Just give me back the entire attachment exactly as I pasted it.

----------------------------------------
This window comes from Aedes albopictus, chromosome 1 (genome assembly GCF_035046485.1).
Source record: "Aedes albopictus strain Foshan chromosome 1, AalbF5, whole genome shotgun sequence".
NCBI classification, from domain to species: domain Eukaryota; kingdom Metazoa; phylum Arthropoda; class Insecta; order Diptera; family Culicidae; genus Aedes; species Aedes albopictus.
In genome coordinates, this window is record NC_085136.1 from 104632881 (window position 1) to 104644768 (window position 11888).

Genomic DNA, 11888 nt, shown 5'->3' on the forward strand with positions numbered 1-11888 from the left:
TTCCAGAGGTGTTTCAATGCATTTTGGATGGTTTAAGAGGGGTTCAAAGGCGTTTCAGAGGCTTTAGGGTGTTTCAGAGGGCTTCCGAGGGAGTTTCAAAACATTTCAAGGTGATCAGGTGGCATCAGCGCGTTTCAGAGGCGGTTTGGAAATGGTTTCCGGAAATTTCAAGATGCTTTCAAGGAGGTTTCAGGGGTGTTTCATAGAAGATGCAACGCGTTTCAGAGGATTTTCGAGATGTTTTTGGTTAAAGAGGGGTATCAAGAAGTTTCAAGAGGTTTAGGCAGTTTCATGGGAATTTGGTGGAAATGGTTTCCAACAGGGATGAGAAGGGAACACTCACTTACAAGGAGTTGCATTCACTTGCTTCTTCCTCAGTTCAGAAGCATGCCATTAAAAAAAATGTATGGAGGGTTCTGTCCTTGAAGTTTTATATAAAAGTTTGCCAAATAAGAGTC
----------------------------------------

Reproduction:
This window comes from Aedes albopictus, chromosome 1 (genome assembly GCF_035046485.1).
Source record: "Aedes albopictus strain Foshan chromosome 1, AalbF5, whole genome shotgun sequence".
NCBI classification, from domain to species: domain Eukaryota; kingdom Metazoa; phylum Arthropoda; class Insecta; order Diptera; family Culicidae; genus Aedes; species Aedes albopictus.
In genome coordinates, this window is record NC_085136.1 from 104632881 (window position 1) to 104644768 (window position 11888).

Genomic DNA, 11888 nt, shown 5'->3' on the forward strand with positions numbered 1-11888 from the left:
TTCCAGAGGTGTTTCAATGCATTTTGGATGGTTTAAGAGGGGTTCAAAGGCGTTTCAGAGGCTTTAGGGTGTTTCAGAGGGCTTCCGAGGGAGTTTCAAAACATTTCAAGGTGATCAGGTGGCATCAGCGCGTTTCAGAGGCGGTTTGGAAATGGTTTCCGGAAATTTCAAGATGCTTTCAAGGAGGTTTCAGGGGTGTTTCATAGAAGATGCAACGCGTTTCAGAGGATTTTCGAGATGTTTTTGGTTAAAGAGGGGTATCAAGAAGTTTCAAGAGGTTTAGGCAGTTTCATGGGAATTTGGTGGAAATGGTTTCCAACAGGGATGAGAAGGGAACACTCACTTACAAGGAGTTGCATTCACTTGCTTCTTCCTCAGTTCAGAAGCATGCCATTAAAAAAAATGTATGGAGGGTTCTGTCCTTGAAGTTTTATATAAAAGTTTGCCAAATAAGAGTC